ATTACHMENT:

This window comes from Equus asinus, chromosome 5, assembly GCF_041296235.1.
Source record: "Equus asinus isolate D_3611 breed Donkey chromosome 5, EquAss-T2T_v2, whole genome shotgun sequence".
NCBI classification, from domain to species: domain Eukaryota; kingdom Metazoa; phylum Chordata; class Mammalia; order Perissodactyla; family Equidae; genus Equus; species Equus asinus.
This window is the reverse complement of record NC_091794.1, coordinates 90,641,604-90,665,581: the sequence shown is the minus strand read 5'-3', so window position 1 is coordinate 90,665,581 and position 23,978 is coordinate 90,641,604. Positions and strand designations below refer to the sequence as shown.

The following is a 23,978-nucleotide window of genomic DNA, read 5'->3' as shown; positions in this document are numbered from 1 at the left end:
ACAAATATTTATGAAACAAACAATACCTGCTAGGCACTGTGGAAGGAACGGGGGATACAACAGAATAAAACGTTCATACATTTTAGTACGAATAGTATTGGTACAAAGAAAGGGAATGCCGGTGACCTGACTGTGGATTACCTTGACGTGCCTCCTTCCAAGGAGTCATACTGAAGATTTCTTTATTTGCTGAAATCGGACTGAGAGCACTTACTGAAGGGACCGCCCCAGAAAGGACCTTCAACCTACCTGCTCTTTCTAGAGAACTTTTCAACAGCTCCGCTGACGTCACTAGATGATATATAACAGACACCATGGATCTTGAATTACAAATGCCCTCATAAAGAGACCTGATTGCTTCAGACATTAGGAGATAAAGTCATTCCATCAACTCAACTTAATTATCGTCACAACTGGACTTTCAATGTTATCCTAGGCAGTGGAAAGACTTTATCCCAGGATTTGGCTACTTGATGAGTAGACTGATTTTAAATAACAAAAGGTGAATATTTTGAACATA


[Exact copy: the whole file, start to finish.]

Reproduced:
This window comes from Equus asinus, chromosome 5, assembly GCF_041296235.1.
Source record: "Equus asinus isolate D_3611 breed Donkey chromosome 5, EquAss-T2T_v2, whole genome shotgun sequence".
NCBI classification, from domain to species: domain Eukaryota; kingdom Metazoa; phylum Chordata; class Mammalia; order Perissodactyla; family Equidae; genus Equus; species Equus asinus.
This window is the reverse complement of record NC_091794.1, coordinates 90,641,604-90,665,581: the sequence shown is the minus strand read 5'-3', so window position 1 is coordinate 90,665,581 and position 23,978 is coordinate 90,641,604. Positions and strand designations below refer to the sequence as shown.

The following is a 23,978-nucleotide window of genomic DNA, read 5'->3' as shown; positions in this document are numbered from 1 at the left end:
ACAAATATTTATGAAACAAACAATACCTGCTAGGCACTGTGGAAGGAACGGGGGATACAACAGAATAAAACGTTCATACATTTTAGTACGAATAGTATTGGTACAAAGAAAGGGAATGCCGGTGACCTGACTGTGGATTACCTTGACGTGCCTCCTTCCAAGGAGTCATACTGAAGATTTCTTTATTTGCTGAAATCGGACTGAGAGCACTTACTGAAGGGACCGCCCCAGAAAGGACCTTCAACCTACCTGCTCTTTCTAGAGAACTTTTCAACAGCTCCGCTGACGTCACTAGATGATATATAACAGACACCATGGATCTTGAATTACAAATGCCCTCATAAAGAGACCTGATTGCTTCAGACATTAGGAGATAAAGTCATTCCATCAACTCAACTTAATTATCGTCACAACTGGACTTTCAATGTTATCCTAGGCAGTGGAAAGACTTTATCCCAGGATTTGGCTACTTGATGAGTAGACTGATTTTAAATAACAAAAGGTGAATATTTTGAACATA